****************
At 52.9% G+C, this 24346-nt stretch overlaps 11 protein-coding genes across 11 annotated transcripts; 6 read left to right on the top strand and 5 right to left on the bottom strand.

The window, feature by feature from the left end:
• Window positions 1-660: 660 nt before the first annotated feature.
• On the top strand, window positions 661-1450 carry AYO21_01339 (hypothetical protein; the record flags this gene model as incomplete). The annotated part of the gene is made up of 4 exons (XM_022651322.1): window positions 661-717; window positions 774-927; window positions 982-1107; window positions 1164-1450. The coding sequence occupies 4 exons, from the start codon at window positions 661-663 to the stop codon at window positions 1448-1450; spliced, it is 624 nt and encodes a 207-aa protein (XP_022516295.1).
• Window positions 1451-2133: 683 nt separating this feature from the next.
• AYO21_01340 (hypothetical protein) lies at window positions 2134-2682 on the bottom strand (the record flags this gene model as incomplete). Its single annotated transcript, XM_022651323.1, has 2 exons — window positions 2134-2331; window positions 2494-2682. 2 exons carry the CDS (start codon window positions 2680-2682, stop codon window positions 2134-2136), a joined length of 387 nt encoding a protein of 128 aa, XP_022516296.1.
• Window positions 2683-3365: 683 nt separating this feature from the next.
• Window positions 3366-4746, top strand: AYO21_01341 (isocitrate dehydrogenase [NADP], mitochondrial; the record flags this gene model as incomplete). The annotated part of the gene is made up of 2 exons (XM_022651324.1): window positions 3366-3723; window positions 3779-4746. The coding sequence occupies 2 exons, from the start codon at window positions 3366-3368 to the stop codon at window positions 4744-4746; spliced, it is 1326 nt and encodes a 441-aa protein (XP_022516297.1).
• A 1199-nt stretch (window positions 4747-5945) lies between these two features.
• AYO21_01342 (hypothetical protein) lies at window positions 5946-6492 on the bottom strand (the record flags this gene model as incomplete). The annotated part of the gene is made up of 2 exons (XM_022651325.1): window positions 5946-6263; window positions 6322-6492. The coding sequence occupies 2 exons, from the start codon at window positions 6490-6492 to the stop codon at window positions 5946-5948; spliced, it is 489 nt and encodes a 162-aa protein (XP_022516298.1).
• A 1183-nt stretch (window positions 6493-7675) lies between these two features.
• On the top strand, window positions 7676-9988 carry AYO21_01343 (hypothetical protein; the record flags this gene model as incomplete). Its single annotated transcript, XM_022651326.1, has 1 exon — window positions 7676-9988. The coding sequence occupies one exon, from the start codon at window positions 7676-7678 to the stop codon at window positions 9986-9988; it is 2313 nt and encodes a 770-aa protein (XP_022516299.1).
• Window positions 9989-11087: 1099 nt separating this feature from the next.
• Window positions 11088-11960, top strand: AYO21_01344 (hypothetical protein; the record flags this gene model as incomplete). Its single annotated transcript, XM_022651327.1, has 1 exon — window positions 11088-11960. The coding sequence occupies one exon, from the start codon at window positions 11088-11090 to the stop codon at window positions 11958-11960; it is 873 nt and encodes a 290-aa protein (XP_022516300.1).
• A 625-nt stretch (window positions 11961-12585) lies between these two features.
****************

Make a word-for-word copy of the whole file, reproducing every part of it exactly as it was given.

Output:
At 52.9% G+C, this 24346-nt stretch overlaps 11 protein-coding genes across 11 annotated transcripts; 6 read left to right on the top strand and 5 right to left on the bottom strand.

The window, feature by feature from the left end:
• Window positions 1-660: 660 nt before the first annotated feature.
• On the top strand, window positions 661-1450 carry AYO21_01339 (hypothetical protein; the record flags this gene model as incomplete). The annotated part of the gene is made up of 4 exons (XM_022651322.1): window positions 661-717; window positions 774-927; window positions 982-1107; window positions 1164-1450. The coding sequence occupies 4 exons, from the start codon at window positions 661-663 to the stop codon at window positions 1448-1450; spliced, it is 624 nt and encodes a 207-aa protein (XP_022516295.1).
• Window positions 1451-2133: 683 nt separating this feature from the next.
• AYO21_01340 (hypothetical protein) lies at window positions 2134-2682 on the bottom strand (the record flags this gene model as incomplete). Its single annotated transcript, XM_022651323.1, has 2 exons — window positions 2134-2331; window positions 2494-2682. 2 exons carry the CDS (start codon window positions 2680-2682, stop codon window positions 2134-2136), a joined length of 387 nt encoding a protein of 128 aa, XP_022516296.1.
• Window positions 2683-3365: 683 nt separating this feature from the next.
• Window positions 3366-4746, top strand: AYO21_01341 (isocitrate dehydrogenase [NADP], mitochondrial; the record flags this gene model as incomplete). The annotated part of the gene is made up of 2 exons (XM_022651324.1): window positions 3366-3723; window positions 3779-4746. The coding sequence occupies 2 exons, from the start codon at window positions 3366-3368 to the stop codon at window positions 4744-4746; spliced, it is 1326 nt and encodes a 441-aa protein (XP_022516297.1).
• A 1199-nt stretch (window positions 4747-5945) lies between these two features.
• AYO21_01342 (hypothetical protein) lies at window positions 5946-6492 on the bottom strand (the record flags this gene model as incomplete). The annotated part of the gene is made up of 2 exons (XM_022651325.1): window positions 5946-6263; window positions 6322-6492. The coding sequence occupies 2 exons, from the start codon at window positions 6490-6492 to the stop codon at window positions 5946-5948; spliced, it is 489 nt and encodes a 162-aa protein (XP_022516298.1).
• A 1183-nt stretch (window positions 6493-7675) lies between these two features.
• On the top strand, window positions 7676-9988 carry AYO21_01343 (hypothetical protein; the record flags this gene model as incomplete). Its single annotated transcript, XM_022651326.1, has 1 exon — window positions 7676-9988. The coding sequence occupies one exon, from the start codon at window positions 7676-7678 to the stop codon at window positions 9986-9988; it is 2313 nt and encodes a 770-aa protein (XP_022516299.1).
• Window positions 9989-11087: 1099 nt separating this feature from the next.
• Window positions 11088-11960, top strand: AYO21_01344 (hypothetical protein; the record flags this gene model as incomplete). Its single annotated transcript, XM_022651327.1, has 1 exon — window positions 11088-11960. The coding sequence occupies one exon, from the start codon at window positions 11088-11090 to the stop codon at window positions 11958-11960; it is 873 nt and encodes a 290-aa protein (XP_022516300.1).
• A 625-nt stretch (window positions 11961-12585) lies between these two features.